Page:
What Makes Any Feldenkrais Lesson Work? Newspaper Science Nr. 3

By Roger Russell, MA, PT

The Feldenkrais community needs to demonstrate that Feldenkrais lessons are safe and effective as well as provide an adequate theory.  Policy makers who might consider including Feldenkrais for their constituents will want to know what makes any Feldenkrais lesson work. Looking over various attempts to formulate a theory of the Feldenkrais Method we find several kinds of explanations. The picture that emerges is confusing and often contradictory. This leads us to a resource….

Roger Russell, M.A., PT,training with Moshé Feldenkrais in San Francisco, Amherst and Israel (1975- 1982). A movement scientist, physical therapist and Feldenkrais trainer he is co-director of the Feldenkrais-Zentrum in Heidelberg, Germany. Since 1975 he has been intrigued by the network of ideas which stands behind the practical methods that Feldenkrais developed.  He is one of the initiators of the Feldenkrais Science Network and a leading participant in the FGNA/FEFNA symposia Movement and the Development of Sense of Self (2004) and Embodying Neuroscience (2012) as well as presenting Feldenkrais in conferences in Paris, Berlin, Oxford and Heidelberg.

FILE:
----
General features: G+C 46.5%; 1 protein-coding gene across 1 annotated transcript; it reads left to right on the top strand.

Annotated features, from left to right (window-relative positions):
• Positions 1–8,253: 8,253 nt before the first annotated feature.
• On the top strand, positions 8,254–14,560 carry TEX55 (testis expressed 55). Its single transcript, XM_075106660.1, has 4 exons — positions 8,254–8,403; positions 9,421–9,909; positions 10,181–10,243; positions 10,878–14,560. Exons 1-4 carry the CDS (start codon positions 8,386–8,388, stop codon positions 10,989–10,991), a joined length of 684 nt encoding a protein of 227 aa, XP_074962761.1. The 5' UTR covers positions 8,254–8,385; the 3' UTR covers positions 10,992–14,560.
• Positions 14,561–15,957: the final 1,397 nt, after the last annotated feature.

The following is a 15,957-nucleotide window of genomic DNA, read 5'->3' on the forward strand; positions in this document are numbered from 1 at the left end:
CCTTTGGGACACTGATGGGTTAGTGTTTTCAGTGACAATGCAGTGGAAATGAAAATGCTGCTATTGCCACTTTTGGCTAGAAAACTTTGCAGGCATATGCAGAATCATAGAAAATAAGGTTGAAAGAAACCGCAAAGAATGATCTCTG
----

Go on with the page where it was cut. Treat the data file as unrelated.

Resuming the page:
Photo: Barbara Hohenadl

In the last article I stated that the Feldenkrais community needs to provide research to satisfy three goals. First, that Feldenkrais lessons are safe. People who participate in Feldenkrais lessons suffer no adverse consequences including somatic and psychological injury or even death. Yes, every Feldenkrais teacher knows that people do not die in Feldenkrais lessons. However, a recent study of ATM for the Germany health insurance industry pointed out that we have not established this simple fact with correct research protocols. This is such an unexpected question that most Feldenkrais teachers have not considered providing the evidence. Second, that Feldenkrais lessons are effective related to the goals of the participants. Third, Feldenkrais lessons need to be explained by an adequate theory.